There are well-documented overlaps between epilepsy and mental illnesses including depression, anxiety, schizophrenia, and bipolar disorder. Such psychiatric illnesses are often treated with the same anticonvulsant medications used to treat epilepsy. This includes things like Depakote, Lamictal, Tegretol, Neurontin, Topamax, Valium, and Klonopin. In fact, psychiatry and neurology share many of the same medications to treat brain disorders, whether they are called “neurological” or “mental” disorders. In many ways, that’s not surprising. They all affect the brain! Given the established effects of the ketogenic diet for seizures, it’s not far-fetched to think it might also work for some people with psychiatric illness.
In fact, the ketogenic diet is known to have profound effects on the brain—ones that very likely may help people with “mental” disorders. Stay tuned for some upcoming blog posts with much more on this cutting edge topic: keto for psychiatry!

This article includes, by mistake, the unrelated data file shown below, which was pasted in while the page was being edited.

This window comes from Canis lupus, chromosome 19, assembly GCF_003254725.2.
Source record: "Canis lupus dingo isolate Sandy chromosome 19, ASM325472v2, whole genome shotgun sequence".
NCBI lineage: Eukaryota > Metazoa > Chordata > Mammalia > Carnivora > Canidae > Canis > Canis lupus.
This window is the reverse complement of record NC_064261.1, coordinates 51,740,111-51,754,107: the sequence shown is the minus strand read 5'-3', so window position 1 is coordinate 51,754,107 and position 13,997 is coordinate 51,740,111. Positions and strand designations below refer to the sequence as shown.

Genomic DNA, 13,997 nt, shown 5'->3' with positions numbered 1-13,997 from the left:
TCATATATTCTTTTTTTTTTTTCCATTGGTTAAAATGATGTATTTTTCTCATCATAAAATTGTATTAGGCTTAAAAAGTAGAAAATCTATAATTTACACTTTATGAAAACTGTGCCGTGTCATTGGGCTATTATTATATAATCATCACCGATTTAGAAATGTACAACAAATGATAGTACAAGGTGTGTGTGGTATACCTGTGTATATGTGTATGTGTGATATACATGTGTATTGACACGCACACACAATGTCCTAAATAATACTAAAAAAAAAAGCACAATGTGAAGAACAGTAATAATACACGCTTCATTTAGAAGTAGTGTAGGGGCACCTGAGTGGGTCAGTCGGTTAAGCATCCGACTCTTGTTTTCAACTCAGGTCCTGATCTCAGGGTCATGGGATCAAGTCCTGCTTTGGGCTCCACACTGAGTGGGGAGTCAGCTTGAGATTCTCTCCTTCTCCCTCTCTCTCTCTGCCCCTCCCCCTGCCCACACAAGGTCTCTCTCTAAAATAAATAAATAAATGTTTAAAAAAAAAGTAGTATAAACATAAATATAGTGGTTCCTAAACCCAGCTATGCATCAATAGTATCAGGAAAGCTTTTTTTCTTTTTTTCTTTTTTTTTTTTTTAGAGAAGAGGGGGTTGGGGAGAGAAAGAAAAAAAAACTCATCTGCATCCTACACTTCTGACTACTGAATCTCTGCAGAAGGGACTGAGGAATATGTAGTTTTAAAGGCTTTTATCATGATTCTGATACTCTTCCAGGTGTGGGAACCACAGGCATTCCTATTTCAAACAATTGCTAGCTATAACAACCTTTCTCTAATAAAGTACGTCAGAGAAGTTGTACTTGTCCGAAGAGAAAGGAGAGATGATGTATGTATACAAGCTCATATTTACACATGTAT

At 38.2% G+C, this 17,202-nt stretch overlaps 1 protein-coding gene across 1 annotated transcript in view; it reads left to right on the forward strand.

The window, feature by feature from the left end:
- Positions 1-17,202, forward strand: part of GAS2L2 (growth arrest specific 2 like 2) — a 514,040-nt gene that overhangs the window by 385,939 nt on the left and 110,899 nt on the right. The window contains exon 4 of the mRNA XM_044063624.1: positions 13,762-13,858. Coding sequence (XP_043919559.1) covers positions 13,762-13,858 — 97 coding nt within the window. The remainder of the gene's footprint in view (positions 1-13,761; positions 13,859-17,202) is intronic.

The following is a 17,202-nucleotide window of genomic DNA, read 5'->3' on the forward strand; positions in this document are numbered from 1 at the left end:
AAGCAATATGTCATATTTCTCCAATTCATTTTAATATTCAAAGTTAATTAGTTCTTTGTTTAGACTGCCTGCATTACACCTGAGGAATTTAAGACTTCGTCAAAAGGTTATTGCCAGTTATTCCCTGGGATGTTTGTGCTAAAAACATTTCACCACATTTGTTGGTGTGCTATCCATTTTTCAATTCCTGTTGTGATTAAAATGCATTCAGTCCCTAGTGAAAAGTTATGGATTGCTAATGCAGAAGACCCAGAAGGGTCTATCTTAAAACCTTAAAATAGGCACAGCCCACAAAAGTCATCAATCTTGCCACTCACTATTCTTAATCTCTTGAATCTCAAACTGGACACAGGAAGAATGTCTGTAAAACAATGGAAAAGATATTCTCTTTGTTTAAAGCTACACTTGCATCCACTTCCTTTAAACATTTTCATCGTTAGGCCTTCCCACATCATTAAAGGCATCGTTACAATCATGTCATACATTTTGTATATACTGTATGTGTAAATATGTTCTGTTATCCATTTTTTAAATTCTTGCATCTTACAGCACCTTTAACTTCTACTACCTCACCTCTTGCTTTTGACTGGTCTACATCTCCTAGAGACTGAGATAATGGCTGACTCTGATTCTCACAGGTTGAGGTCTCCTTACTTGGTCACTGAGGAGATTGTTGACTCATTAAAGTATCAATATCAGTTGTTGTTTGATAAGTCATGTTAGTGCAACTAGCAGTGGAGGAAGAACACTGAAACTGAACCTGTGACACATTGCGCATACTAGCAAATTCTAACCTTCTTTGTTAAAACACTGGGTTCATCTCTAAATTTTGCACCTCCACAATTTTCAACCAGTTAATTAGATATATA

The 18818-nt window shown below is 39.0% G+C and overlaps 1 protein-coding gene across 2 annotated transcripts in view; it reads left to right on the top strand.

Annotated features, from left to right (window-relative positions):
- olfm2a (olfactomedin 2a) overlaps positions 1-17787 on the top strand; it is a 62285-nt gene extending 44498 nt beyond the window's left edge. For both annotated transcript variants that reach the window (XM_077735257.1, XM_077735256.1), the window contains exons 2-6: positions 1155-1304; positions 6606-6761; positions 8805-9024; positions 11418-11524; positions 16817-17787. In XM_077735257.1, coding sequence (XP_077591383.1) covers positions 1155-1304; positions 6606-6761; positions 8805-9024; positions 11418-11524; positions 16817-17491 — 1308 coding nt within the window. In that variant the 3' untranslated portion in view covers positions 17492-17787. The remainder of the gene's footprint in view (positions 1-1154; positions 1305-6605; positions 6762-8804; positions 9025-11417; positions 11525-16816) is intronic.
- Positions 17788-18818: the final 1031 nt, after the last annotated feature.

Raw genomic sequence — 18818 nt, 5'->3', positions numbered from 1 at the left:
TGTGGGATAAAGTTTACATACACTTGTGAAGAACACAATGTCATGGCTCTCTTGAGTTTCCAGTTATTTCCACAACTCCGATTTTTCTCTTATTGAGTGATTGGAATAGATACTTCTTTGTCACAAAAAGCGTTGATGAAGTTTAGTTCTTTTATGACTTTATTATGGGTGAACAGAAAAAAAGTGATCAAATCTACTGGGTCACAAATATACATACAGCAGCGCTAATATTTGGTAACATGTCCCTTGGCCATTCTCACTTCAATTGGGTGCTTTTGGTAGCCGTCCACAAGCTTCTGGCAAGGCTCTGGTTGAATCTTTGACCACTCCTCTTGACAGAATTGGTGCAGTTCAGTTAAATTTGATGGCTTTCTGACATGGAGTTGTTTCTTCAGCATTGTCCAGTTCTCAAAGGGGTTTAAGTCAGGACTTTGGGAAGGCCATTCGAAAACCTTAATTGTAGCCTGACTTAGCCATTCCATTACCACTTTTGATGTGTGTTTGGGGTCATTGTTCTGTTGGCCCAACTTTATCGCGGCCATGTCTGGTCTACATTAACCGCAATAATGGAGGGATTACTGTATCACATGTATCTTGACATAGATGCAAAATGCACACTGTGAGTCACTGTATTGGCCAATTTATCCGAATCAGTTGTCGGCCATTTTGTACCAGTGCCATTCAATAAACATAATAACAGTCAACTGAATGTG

Ketogenic diet as a medical intervention.
The ketogenic diet has a long history as a medical intervention. It can be powerful. It’s not just your average “diet.” If you have epilepsy or any other medical condition and are considering using the ketogenic diet as a treatment, I strongly recommend that you consult with a healthcare professional before trying this diet. Why? Because epilepsy, mental illnesses, and many medical disorders are serious—and sometimes dangerous—and you should have accurate information, help, and medical supervision to implement treatments in a safe and effective way.
DISCLAIMER: Nothing in this article is intended as medical advice. Anyone contemplating fasting, the ketogenic diet, or any intervention as a treatment for an illness is urged to seek medical help from a competent medical provider trained in the treatment of the underlying condition as well as the specifics of the proposed treatment or intervention. No doctor-patient relationship is created by this article, or by any responses to comments posted in this forum by Chris Palmer, M.D.